“When there are other people around everyone is quite courteous”


This is exactly how I’d imagined it to be. Terrifying. “I’d quite like to have these people lined up against the wall and shot, I think they’re absolute scum.” I’m being eyeballed now; spit flies from the mouth of the man sitting opposite. “I mean, Boris Johnson actually said greed is good. I would string him up and all his cronies, these people need to be removed from existence. Especially IDS, dying is too good for that cunt, he needs to go through some serious trauma first; can you print that?” I tell him of course, he smiles, wipes his mouth and we part ways.

Two hours earlier the doors of the Queen’s Head, Brixton, open to reveal an empty pub. At one end a Union Jack mural, at the other a barman called Dave. This is home for Fat White Family – six brothers in arms living life in the margins and beyond. Photos are taken in almost darkness; it feels tense when it needn’t be. Soon after, the band’s frontman, Lias Saudi, leans in at the bar and tells me, “I’ll be chatting to you on my own – we can be on stage together, but not in the same room, like Johnny and Joey Ramone.” His guttural laugh puts everyone but myself at ease.

Now we’re sat in the bands rehearsal space upstairs, a calm has fallen and Lias’ warmth is a welcome surprise. “We only ever fight amongst ourselves you know, when there are other people around everyone is quite courteous. It isn’t like we have too many divas; nobody is being an arsehole about it, yet!”

I tell him that’s contrary to what is on the Internet. “We give off the impression that we’re a bunch of wild guys,” he says. “I mean, we like to have a party. The reason we look and sound the way we do is because it’s in direct contradiction to what we saw was a problem.”

What we’re left with is an outlandish caricature of a band, grotesque in its output but strangely triumphant. Six years ago Lias and his brother Nathan Saudi were playing a country night in Peckham; since then they’ve been sketching out a ludicrous but bold portrait. “We had pig’s heads back then and we’d make a bit of a show of it,” Lias explains with what looks like a wink.  “After our old band the Saudi’s fell apart we called up a bunch of people we knew and came up with Auto Neutron, and we thought actually this is quite fucking good!” An anthem for the disenchanted and heavily influenced by a choral, almost gospel core, Auto Neutron was the template for the so called Cartoon Industrial sound they create today. “Yeah I stand by that,” Lias nods. “I think Saul (Adamczewski) who writes all the songs with me came up with the term. The new stuff is along that vein – irritable riffage but with a glam glaze; it’s monstrous but pathetic.”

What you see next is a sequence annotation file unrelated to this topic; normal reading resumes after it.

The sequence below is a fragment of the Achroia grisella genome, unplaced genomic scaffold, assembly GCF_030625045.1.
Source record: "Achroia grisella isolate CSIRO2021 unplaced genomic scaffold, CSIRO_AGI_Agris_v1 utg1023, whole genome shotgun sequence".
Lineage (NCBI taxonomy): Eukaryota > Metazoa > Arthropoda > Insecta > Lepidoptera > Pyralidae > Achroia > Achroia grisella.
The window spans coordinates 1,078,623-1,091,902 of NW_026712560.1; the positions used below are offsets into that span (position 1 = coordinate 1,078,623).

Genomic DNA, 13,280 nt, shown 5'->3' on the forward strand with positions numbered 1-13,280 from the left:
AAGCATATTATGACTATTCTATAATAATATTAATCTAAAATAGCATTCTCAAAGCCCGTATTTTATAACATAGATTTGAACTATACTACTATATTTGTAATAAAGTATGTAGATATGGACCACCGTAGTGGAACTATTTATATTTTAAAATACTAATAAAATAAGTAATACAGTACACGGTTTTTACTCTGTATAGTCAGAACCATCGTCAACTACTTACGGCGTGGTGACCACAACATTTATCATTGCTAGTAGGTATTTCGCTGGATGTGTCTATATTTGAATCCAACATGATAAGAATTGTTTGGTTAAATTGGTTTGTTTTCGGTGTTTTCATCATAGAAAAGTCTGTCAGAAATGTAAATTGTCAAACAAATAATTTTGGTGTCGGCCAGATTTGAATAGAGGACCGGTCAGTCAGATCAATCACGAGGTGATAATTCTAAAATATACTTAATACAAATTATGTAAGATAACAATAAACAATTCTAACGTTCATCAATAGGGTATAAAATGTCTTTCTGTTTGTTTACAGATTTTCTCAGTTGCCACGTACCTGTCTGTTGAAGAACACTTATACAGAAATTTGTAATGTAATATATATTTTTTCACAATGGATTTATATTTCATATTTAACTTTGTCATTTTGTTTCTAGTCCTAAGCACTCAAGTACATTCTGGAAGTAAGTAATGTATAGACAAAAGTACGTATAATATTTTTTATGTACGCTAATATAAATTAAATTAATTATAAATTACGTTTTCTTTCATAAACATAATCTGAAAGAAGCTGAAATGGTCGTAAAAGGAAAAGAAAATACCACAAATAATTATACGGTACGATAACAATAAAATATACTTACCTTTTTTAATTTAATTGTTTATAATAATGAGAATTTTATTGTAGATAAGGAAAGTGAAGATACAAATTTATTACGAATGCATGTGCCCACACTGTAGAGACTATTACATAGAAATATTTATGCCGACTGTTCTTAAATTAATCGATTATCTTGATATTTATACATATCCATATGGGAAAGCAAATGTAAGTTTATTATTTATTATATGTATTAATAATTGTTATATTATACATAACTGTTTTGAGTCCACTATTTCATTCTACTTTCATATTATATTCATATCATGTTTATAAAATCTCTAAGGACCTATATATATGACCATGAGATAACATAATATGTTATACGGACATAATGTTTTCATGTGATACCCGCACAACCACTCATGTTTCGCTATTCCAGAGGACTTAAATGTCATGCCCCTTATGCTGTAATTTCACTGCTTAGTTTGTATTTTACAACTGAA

By now we’re joined by the drummer Dan Lyons and brother Nathan. They’re sprawled across the room disinterested. “It’s subtle,’” shouts Dan.

“It’s not subtle at all, there is a total lack of subtlety,” Lias shouts back.

The rotten fruit of Fat White Family’s toil was let loose earlier this year. ‘Champagne Holocaust’ is an unapologetic album that bites and kicks and claws and scratches. “We don’t mind being out on a limb or a bit weird,” says Lias. “Even though the songs are ridiculous and have this absurd humour we all take it very seriously.”

Lias is right. Whilst the band’s debut contains songs called ‘Is it Raining in your Mouth’ and ‘Without Consent’ that liberally grease the pole, there are others such as ‘Bomb Disneyland’ that mark Fat White Family with a pronounced political bent. These are angry young men sufficiently fuelled to trouble a comfort driven demographic.

In the mid/late 2000s, band guitarist Saul Adamczewski almost enjoyed some major label success when his band The Metros signed a deal with Sony BMG imprint 1965 Records. Absent today, I wanted to ask him if Fat White Family – a band so clearly against the mainstream – is his retaliation to an industry that once promised the world and then turned its back on him. “Well you might be right,” says Lias. “One of the things we hate about this industry is there are so many bands who actually have a plan – they know what press guy they want and they know what artist they’re using for their front cover before they even start making the fucking music.”

And yet Fat White Family’s choreographed display of disgust has been delightfully assembled, and lurid videos for ‘Cream of the Young’ (carcass licking, nausea inducing) and ‘Heaven on Earth’ (directed by Mike Diana, the first artist to receive a criminal conviction for obscenity for artwork in the United States) have inflamed the revolt. And while they might not like it, being branded a squat band on the Web hasn’t hurt Fat White Family’s down at heel punk aesthetic either. “That’s Chinese whispers,” fumes Nathan. “What is a squat band? I really don’t get it. It’s been said like 40,000 times. This pub’s not a squat,” he says looking around. “A lot of people say it is, but it’s not.”

It all comes back to the Queen’s Head, Fat White Family headquarters and front page of the national newspapers when Margaret Thatcher died in April of this year. “We made a sign which had The Bitch is Dead on it but the landlord made us change it to the Witch is Dead, that’s when it made the headlines,” laughs Nathan. Lias leans in, a lengthy castigation is about to commence: “I won’t lie, we were really, really happy that day and if David Cameron died in a car crash tomorrow we would also be celebrating.”


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